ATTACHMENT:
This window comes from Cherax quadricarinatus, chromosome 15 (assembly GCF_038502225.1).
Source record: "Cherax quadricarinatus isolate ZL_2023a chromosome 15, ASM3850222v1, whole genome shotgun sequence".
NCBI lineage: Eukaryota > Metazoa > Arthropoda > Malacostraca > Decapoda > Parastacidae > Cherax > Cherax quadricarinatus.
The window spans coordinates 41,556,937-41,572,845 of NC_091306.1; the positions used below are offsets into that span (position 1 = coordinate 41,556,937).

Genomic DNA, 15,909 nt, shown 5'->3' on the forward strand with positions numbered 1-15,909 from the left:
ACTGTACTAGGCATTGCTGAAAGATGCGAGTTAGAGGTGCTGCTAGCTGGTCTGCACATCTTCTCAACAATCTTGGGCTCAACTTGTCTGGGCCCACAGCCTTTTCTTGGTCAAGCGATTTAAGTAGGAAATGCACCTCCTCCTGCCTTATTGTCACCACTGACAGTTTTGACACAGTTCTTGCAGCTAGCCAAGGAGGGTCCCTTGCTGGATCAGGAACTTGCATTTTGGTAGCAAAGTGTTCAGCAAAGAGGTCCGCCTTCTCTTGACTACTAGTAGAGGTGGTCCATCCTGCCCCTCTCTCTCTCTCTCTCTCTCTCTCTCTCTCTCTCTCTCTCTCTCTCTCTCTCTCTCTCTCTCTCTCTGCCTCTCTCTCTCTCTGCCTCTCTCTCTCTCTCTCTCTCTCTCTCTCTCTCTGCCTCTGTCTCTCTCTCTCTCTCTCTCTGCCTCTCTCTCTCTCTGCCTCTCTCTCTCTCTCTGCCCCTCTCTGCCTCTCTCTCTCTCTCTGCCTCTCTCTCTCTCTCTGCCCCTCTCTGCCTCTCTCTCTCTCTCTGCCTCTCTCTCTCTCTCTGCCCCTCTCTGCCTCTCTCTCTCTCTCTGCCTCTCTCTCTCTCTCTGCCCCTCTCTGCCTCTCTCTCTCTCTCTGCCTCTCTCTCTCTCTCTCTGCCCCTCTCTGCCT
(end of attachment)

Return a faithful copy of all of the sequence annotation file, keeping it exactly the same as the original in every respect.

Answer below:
This window comes from Cherax quadricarinatus, chromosome 15 (assembly GCF_038502225.1).
Source record: "Cherax quadricarinatus isolate ZL_2023a chromosome 15, ASM3850222v1, whole genome shotgun sequence".
NCBI lineage: Eukaryota > Metazoa > Arthropoda > Malacostraca > Decapoda > Parastacidae > Cherax > Cherax quadricarinatus.
The window spans coordinates 41,556,937-41,572,845 of NC_091306.1; the positions used below are offsets into that span (position 1 = coordinate 41,556,937).

Genomic DNA, 15,909 nt, shown 5'->3' on the forward strand with positions numbered 1-15,909 from the left:
ACTGTACTAGGCATTGCTGAAAGATGCGAGTTAGAGGTGCTGCTAGCTGGTCTGCACATCTTCTCAACAATCTTGGGCTCAACTTGTCTGGGCCCACAGCCTTTTCTTGGTCAAGCGATTTAAGTAGGAAATGCACCTCCTCCTGCCTTATTGTCACCACTGACAGTTTTGACACAGTTCTTGCAGCTAGCCAAGGAGGGTCCCTTGCTGGATCAGGAACTTGCATTTTGGTAGCAAAGTGTTCAGCAAAGAGGTCCGCCTTCTCTTGACTACTAGTAGAGGTGGTCCATCCTGCCCCTCTCTCTCTCTCTCTCTCTCTCTCTCTCTCTCTCTCTCTCTCTCTCTCTCTCTCTCTCTCTCTCTCTGCCTCTCTCTCTCTCTGCCTCTCTCTCTCTCTCTCTCTCTCTCTCTCTCTCTGCCTCTGTCTCTCTCTCTCTCTCTCTCTGCCTCTCTCTCTCTCTGCCTCTCTCTCTCTCTCTGCCCCTCTCTGCCTCTCTCTCTCTCTCTGCCTCTCTCTCTCTCTCTGCCCCTCTCTGCCTCTCTCTCTCTCTCTGCCTCTCTCTCTCTCTCTGCCCCTCTCTGCCTCTCTCTCTCTCTCTGCCTCTCTCTCTCTCTCTGCCCCTCTCTGCCTCTCTCTCTCTCTCTGCCTCTCTCTCTCTCTCTCTGCCCCTCTCTGCCT